I have alway been terrible at organizing. I used to think it was a deep character flaw, some horrible persistent weakness of will and manifestation of laziness until my ADHD diagnosis. Now I know it’s neurological. That does not stop me from wanting to be organized, though. So here’s the thing: what strategies and tools are out there for folks like me who go into brain static lock at the idea of putting things all in a row? Truth be told, there’s not much, at least not that I’ve found. A lot of suggestions involve post-its or catastrophic decluttering or getting an org-buddy or fancy containers. If you’re like me, though, none of this works — it’s just inert stuff or unrealistic divestiture of goods or more clutter. But there are some things that have drawn my attention; their concepts are appealing, or there’s a subsonic hum of logic that … Read on!
I participated in my first HEMA event (held at History Alive at Fort Lytton) as a competitor on Saturday, which was loads of fun, despite the cold that was sinking into my sinuses just the night before. I only competed in rapier, and lost far, far more than I won. It was easy to ignore the mild sting of defeat, though, because all the people I fought were smart and friendly and lovely and it was all a very good time. And it was easy to ignore the mild sting of defeat because I learned A LOT. Like, way a lot, like the kind of a lot that makes me regret not having a notebook to hand at the event because I’m worried I might have forgotten some insights between then and now. As for that cold: I paid for it today. I feel like I’ve taken a sledgehammer to … Read on!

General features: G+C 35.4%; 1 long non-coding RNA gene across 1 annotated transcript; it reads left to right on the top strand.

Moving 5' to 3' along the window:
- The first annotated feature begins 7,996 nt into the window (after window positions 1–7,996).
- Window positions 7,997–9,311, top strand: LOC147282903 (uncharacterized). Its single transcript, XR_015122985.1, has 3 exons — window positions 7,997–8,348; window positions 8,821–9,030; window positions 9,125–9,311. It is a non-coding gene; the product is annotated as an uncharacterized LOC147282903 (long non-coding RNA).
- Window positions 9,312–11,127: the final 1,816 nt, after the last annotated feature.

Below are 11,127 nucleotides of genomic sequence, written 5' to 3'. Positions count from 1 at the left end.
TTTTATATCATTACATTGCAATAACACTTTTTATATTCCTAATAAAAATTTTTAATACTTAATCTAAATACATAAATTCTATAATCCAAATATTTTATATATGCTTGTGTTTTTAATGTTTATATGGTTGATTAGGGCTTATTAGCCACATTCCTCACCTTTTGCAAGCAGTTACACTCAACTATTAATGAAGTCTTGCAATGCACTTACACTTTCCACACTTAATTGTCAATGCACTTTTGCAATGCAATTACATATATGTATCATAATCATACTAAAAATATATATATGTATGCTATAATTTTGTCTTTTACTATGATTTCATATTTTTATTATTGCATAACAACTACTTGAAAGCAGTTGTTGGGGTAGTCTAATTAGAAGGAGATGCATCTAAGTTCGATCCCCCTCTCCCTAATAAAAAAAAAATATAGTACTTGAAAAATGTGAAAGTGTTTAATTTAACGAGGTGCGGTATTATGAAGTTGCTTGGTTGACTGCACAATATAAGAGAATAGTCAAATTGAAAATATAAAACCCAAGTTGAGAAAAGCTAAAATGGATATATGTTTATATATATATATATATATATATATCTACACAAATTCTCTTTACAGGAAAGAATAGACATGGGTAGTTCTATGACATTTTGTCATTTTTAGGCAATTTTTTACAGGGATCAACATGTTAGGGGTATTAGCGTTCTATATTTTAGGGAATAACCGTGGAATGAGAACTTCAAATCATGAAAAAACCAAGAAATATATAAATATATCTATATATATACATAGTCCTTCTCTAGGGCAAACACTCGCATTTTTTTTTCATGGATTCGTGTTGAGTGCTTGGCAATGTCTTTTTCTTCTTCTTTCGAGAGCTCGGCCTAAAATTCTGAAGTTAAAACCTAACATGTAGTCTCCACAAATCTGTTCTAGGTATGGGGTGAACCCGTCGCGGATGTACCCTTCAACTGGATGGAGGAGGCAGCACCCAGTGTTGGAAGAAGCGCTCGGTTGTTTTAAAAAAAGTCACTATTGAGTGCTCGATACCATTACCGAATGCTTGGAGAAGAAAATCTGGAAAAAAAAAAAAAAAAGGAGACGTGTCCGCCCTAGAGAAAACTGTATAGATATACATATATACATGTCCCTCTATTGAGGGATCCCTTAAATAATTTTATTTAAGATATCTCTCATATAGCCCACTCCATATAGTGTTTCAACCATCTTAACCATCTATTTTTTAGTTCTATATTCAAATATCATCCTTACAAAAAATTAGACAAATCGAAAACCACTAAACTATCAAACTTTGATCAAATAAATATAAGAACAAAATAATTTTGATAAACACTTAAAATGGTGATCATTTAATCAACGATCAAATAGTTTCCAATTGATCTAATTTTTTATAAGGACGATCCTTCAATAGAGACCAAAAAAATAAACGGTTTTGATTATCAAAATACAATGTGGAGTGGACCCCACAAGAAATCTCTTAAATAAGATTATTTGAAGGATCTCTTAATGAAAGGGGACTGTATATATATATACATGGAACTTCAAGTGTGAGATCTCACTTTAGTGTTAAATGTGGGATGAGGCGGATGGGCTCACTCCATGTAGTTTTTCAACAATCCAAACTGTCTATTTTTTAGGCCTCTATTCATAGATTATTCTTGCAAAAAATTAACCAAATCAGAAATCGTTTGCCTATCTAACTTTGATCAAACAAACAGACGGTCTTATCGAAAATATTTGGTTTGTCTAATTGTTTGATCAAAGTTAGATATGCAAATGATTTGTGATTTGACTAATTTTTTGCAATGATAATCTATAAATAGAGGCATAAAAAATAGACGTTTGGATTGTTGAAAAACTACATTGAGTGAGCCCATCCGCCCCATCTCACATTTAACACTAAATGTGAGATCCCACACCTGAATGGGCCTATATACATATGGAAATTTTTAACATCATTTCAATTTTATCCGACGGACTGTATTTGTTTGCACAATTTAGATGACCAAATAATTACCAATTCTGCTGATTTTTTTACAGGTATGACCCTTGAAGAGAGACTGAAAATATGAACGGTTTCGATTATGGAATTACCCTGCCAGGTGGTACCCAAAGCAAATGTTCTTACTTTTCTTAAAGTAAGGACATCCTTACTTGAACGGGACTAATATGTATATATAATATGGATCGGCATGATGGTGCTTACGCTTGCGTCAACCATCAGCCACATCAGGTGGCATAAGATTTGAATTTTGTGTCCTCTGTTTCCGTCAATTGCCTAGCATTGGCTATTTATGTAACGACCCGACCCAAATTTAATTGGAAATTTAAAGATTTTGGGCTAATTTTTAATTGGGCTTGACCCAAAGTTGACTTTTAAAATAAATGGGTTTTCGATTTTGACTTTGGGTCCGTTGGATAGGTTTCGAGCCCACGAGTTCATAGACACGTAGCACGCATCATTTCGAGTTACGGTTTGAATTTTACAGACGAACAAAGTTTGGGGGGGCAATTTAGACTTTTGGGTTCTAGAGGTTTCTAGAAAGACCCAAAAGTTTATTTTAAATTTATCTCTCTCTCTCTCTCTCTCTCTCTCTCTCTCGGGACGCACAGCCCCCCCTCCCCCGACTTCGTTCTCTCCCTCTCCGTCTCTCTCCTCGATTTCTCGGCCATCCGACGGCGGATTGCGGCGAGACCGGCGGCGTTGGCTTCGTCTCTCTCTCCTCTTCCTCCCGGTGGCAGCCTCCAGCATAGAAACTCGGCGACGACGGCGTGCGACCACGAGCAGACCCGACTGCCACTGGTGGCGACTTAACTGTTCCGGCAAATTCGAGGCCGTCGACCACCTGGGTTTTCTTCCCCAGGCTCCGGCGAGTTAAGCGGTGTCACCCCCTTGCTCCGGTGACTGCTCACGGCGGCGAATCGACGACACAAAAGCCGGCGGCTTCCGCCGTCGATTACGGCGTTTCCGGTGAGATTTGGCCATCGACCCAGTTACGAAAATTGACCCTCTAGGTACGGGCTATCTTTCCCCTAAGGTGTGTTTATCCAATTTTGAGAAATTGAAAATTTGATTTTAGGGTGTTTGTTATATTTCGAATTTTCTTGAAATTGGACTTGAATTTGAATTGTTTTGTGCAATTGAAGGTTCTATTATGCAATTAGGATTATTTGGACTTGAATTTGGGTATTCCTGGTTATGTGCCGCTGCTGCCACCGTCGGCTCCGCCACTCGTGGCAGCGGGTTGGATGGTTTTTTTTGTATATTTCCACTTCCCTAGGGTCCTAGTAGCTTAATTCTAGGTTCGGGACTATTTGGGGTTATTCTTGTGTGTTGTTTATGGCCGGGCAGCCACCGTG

Today I’m writing with one fewer teeth in my mouth. I mean, I can’t complain; I had something that in technical terms is called a congenitally missing tooth. In other words, I had a baby tooth that never had a grown-up tooth to take its place. So this poor tooth that should have retired when I was like 11 or something totally stepped up to the plate and did its job for another thirty years. I’m thinking of giving it a Viking funeral. Anyway, now that the numbness has subsided and the re-emerging pain is back under control, I wanted to bring you just a wee bit more on the sword and cape. When I completed the translations, I had a few important points that stood out in my mind, and perhaps as a form of study I wrote them down in a fairly modern and faintly impertinent variety of modern … Read on!
Hello, everyone! It’s translation time again! Today’s offer is a longer one, a translation of the section in Oplosophia* that discusses the use of the sword and cape. For those unfamiliar with historical uses of garments as off-hand implements in armed defense, this is totally a thing. Honest. Like this:Like Loading…